The reality of patients presenting very late in illness made for some memorable times in the clinic, but also makes treatment a challenge. I can't count the number of osteomyelitis cases we saw, especially in young children, where an old (perhaps a year or more ago) fracture had failed to heal correctly, had gotten infected, and only now when the pain is unbearable do they present to hospital for treatment, where they learn that they will need 6 weeks of IV antibiotics. That presents a real problem for some families, especially from other islands: They need to stay in Gizo for 6 weeks, so where do they live? How do they get fed?
The outpatients clinic operates on Mondays, Wednesdays and Fridays, and sees a little bit of everything. There is usually plenty of patients to see, and after ward rounds attending clinic will take up the bulk of the day. Some of the presentations I saw while in outpatients include: numerous machete wounds, usually to the left wrist or right leg; uncontrolled diabetes, along with diabetic neuropathy; hypertension, either treated or not, with a plethora of different beta blockers, ACE inhibitors, diuretics, ARBs, and Calcium channel blockers; fractures; osteomyelitis from old fractures that weren't set properly and/or didn't heal properly;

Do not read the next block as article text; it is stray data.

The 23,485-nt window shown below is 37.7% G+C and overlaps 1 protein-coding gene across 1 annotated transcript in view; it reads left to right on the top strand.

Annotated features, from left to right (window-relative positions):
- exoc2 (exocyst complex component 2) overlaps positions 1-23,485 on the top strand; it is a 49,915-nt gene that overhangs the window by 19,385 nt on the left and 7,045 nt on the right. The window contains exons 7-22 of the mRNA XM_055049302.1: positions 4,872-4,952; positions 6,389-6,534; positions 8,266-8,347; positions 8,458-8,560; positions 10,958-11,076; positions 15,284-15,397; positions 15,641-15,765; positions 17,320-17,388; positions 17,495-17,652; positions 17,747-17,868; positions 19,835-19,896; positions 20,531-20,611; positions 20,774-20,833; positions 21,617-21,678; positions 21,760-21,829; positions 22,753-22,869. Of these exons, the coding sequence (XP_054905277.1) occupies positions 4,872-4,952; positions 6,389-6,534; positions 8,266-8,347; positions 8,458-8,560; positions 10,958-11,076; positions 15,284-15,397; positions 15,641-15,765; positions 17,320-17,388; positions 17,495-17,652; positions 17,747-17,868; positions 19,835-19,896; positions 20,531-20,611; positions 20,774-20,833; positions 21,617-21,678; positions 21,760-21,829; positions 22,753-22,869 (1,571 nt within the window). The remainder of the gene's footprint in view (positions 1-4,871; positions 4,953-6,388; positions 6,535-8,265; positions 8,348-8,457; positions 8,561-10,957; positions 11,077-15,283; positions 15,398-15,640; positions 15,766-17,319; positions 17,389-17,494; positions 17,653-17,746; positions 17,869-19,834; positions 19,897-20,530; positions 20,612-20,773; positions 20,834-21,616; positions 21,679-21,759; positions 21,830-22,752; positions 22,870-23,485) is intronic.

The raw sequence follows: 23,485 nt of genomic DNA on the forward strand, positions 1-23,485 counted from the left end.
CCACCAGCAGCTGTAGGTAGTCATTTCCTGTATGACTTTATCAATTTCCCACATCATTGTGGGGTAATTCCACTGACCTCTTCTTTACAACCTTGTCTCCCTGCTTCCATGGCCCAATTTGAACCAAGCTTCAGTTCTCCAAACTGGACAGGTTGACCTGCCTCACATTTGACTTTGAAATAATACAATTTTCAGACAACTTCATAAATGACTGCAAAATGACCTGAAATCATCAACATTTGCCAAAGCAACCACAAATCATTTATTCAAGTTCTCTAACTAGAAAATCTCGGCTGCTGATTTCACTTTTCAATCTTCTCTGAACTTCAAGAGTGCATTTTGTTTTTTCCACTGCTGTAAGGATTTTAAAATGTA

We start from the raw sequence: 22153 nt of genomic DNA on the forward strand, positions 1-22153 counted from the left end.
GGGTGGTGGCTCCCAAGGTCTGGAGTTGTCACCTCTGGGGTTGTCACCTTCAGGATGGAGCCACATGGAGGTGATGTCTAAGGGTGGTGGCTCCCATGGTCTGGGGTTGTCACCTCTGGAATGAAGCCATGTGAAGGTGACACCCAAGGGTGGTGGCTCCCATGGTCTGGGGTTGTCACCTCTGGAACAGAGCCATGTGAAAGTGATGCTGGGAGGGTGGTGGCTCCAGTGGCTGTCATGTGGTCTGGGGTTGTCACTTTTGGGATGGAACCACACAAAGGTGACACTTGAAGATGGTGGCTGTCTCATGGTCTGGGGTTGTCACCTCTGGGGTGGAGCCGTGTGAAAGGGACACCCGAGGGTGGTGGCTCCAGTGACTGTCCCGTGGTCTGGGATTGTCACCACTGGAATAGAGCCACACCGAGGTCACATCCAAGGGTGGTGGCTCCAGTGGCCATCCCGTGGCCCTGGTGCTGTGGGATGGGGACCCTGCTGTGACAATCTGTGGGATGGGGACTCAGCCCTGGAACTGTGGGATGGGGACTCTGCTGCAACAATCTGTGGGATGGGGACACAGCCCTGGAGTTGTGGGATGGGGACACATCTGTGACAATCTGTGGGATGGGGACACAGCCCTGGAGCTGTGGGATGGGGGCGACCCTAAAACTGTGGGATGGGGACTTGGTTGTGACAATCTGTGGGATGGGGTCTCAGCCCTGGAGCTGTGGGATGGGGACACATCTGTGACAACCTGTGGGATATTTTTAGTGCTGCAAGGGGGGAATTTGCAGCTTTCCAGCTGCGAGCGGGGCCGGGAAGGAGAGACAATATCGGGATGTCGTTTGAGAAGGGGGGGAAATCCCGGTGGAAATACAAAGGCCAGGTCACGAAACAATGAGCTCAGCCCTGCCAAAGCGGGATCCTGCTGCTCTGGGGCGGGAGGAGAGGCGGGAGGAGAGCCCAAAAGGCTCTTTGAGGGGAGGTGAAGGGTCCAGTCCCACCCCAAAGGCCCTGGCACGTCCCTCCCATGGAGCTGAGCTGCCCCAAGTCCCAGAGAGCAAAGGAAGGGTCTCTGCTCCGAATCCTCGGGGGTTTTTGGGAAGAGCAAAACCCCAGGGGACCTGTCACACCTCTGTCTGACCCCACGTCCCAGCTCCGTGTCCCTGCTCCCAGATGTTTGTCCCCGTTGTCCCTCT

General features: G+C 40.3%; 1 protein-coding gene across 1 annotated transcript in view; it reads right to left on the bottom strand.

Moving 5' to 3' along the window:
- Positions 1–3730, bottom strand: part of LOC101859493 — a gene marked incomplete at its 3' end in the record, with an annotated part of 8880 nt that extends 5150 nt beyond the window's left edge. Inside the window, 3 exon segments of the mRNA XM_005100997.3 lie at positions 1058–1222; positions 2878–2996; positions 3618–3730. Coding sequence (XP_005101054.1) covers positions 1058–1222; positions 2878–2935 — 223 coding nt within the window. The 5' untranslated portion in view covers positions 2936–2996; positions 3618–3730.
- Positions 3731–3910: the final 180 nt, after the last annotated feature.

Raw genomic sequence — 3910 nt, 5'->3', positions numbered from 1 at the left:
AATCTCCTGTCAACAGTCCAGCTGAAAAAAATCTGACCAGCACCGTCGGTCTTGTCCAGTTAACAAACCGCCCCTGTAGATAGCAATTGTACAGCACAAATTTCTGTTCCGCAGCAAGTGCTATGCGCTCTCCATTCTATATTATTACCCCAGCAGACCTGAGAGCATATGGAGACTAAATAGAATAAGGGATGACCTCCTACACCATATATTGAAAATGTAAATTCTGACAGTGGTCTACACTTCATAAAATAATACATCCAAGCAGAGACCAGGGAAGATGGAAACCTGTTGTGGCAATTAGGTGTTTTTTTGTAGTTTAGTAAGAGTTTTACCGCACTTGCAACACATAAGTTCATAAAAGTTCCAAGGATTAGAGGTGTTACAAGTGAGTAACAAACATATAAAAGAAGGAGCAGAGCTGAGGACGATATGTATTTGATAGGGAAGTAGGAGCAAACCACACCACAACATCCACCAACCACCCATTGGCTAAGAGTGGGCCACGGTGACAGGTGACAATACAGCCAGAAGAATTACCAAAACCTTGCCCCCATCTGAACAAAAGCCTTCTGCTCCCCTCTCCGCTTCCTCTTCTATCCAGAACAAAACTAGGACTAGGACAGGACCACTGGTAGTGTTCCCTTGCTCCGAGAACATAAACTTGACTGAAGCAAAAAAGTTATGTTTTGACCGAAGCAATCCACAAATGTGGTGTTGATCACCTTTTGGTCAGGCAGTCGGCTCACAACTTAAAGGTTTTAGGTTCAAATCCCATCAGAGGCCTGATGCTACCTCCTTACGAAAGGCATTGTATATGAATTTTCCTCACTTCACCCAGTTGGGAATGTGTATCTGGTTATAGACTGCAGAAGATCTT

The surgical suite stays busy on Tuesdays and Thursdays for elective or non-emergent operations, with the occasional trauma case or emergency C-section occurring. The bulk of the elective surgical cases are made up of tubal ligations, vasectomies, Incision & Drainage of abscesses, and appendectomies, with major surgical cases being referred on to the National Hospital in Honiara. There are two theatres at the hospital, a 'dirty' one for minor trauma, I & D, etc., and a 'clean' one for internal procedures like Caesarian sections.